The Tour de France is one of the world's most demanding events of physical endurance. In its 100th edition, this year's Le Tour encompasses 21 stages, totalling 3479km, including six mountain stages with climbs as high as 2000m.
The time taken to complete individual stages ranged from 51 minutes and 24 seconds (stage nine: a flat time trial over 38km, with a mean speed of 48.4km/h) to five hours, 42 minutes and 46 seconds (stage 12: a medium mountain-stage over 226km, with a mean speed of 39.5km/h) with an overall mean race-pace of 39.9km/h.
Given such speed and consistency of pace hydration and nutrition are crucial.
Most Tour cyclists will need to consume 2 litres of fluid an hour to stay hydrated.
Excessive fluid loss can lead to a loss of power, so it's recommended that any athlete engaged in vigorous exercise minimises fluid losses to no more than 2-3 per cent of body mass during exercise; electrolytes (such as sodium and potassium) are also lost in the sweat and should be replaced if sweating is heavy and exercise prolonged.
But here's where things get a bit tricky.
In a sport where a 1 per cent change in performance could be the difference between wearing the coveted yellow jersey and second place, fluid over-replenishment may also equate to carrying unnecessary weight. A 70kg rider who has lost two litres of sweat (about 3 per cent of body mass) has less mass to push uphill. So that rider's performance should be better on climbs, as long as his power output is not compromised by the mild dehydration.
Consuming enough dietary carbohydrates before, during and after exercise is also crucial. We store carbohydrates predominantly as muscle and liver glycogen, and a tiny amount as blood glucose. These are the key fuels for muscle contraction during intense exercise: glycogen depletion below a critical threshold will result in a dramatic decline in performance (known in cycling as "bonking" or "hitting the wall").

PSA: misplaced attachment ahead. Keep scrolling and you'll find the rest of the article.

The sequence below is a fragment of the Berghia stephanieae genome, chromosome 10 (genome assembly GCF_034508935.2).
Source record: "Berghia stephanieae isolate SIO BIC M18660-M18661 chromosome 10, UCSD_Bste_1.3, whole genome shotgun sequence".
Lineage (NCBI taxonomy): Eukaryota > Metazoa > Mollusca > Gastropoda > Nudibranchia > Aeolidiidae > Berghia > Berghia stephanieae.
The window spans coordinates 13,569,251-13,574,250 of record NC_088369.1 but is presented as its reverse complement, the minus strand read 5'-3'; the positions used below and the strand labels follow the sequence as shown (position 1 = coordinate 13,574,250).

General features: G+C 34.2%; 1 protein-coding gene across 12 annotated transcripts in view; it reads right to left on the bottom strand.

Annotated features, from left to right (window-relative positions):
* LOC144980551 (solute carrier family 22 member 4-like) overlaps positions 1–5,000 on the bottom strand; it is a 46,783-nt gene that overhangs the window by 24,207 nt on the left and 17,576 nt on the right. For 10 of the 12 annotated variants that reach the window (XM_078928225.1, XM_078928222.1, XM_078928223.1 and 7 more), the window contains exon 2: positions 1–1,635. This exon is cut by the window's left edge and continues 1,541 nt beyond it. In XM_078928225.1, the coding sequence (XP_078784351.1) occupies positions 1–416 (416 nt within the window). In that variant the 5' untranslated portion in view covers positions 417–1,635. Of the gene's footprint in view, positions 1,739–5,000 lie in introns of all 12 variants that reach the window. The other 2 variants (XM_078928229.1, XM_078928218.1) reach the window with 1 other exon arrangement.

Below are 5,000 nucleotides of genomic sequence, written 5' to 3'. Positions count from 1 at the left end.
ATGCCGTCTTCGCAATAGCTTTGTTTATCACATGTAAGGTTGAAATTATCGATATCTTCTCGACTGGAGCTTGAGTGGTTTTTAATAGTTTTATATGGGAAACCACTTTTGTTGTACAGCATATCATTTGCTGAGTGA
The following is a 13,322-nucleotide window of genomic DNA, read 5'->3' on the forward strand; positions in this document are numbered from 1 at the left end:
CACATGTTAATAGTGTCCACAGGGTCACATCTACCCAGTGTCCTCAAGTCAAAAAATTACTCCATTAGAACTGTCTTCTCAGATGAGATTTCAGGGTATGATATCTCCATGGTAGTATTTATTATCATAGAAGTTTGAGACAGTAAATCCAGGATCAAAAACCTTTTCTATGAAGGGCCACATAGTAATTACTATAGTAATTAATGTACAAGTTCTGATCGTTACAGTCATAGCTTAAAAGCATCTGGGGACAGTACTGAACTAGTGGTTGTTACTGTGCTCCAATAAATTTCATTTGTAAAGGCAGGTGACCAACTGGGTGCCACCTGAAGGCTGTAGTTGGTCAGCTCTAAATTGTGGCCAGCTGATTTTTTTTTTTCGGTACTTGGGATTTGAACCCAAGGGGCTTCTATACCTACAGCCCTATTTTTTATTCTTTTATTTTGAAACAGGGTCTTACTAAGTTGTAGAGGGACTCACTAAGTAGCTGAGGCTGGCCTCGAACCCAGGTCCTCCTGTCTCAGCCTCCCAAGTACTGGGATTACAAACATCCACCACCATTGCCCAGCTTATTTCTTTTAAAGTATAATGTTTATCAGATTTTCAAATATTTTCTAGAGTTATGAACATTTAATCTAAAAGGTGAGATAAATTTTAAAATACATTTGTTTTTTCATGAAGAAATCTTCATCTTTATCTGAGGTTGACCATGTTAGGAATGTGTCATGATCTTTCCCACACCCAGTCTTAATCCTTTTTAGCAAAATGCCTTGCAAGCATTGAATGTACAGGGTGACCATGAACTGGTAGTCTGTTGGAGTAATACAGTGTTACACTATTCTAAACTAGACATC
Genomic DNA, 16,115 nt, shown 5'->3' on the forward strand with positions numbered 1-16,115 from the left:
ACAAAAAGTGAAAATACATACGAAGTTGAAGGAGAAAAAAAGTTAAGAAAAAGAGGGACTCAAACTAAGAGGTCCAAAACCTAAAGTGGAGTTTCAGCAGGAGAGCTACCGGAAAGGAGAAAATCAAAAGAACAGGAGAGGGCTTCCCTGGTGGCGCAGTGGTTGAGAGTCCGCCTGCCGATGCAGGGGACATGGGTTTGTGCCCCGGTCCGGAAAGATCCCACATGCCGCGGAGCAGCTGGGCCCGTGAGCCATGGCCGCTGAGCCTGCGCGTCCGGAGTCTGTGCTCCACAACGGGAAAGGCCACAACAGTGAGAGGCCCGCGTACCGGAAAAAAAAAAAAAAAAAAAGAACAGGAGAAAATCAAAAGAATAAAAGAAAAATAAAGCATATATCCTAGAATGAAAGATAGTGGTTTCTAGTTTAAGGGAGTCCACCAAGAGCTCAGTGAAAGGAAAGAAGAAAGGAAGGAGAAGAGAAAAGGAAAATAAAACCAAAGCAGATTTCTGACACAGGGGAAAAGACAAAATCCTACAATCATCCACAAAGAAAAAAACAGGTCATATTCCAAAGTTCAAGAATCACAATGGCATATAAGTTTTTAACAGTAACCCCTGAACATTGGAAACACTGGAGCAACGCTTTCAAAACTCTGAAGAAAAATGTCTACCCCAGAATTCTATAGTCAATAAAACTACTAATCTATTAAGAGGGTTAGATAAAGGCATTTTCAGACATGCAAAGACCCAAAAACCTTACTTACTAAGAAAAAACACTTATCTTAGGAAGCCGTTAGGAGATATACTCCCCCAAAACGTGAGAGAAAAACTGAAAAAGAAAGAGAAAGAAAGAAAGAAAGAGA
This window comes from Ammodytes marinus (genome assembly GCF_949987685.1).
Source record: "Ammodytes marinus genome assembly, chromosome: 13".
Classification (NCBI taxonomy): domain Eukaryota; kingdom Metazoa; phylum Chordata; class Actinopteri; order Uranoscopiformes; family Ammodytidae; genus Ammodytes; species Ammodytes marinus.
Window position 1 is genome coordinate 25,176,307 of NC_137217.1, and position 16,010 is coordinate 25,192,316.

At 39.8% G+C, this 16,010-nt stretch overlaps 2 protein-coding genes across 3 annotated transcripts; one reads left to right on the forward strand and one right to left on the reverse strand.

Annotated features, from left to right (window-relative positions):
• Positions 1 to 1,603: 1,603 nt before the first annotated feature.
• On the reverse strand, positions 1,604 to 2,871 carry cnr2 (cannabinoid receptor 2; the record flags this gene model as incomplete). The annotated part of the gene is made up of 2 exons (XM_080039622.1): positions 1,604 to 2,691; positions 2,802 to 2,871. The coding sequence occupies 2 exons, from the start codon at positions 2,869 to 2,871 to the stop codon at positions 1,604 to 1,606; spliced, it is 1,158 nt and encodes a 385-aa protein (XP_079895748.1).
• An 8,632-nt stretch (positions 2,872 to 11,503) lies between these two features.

Carbohydrate loading can super-compensate glycogen to beyond normal levels, thus minimising the chances of bonking.
Consuming carbohydrates during exercise can also reduce the rate of glycogen decline, enabling an athlete to maintain a given exercise intensity for longer before the onset of fatigue.
To support optimum performance over the three-week Tour, riders also need to consume enough daily energy to offset their high expenditures and adequate dietary protein to support muscle recovery.
Negative energy balance (such as when the total daily energy from food and drink is less than that expended) or inadequate dietary protein can lead to metabolic changes and cannibalism of existing body proteins to produce additional energy for cells.
Tour riders attempt to minimise the risk of impairment by consuming as many kilojoules (kJ) of energy as they expend.
In the pros' pockets?
Well before the advent of sports nutrition, riders competing in early Tour editions were left to fend for themselves, including foraging for food and drink along the way.
Times have changed, although there is very little published data on the dietary practices of modern-era Tour riders.
In one of the few studies to offer clues as to what professional riders eat and drink, an investigation of five 1988 Tour de France competitors published in 1989 found that, on average, they consumed 24,700kJ per day and expended 25,400kJ.
That's around two-and-a-half times more energy than a typical sedentary male of similar size might expend. Fluid intake averaged 6.7 litres a day (the largest daily intake was 11.8 litres) with 61 per cent consumed during cycling.
Dietary carbohydrates accounted for about 61 per cent of their energy intake, fats about 23 per cent and proteins about 15 per cent (nearly 230 grams a day for a 70kg rider).
Half of their daily energy was consumed during exercise, mostly as carbohydrate (about 94 grams an hour), and sports drinks alone contributed 15 per cent of their total daily energy. Interestingly, sweet cakes eaten during rides were the major energy provider in the diets.
High in simple sugars and fats, these were energy dense and clearly palatable for the riders.
Will winning or finishing second in the 100th Tour hinge on a well-timed drink or bite to eat?
We'll never know, but we do know that the sports nutrition behind the scenes of professional cycling has moved a long way from foraging for food and water in the French countryside.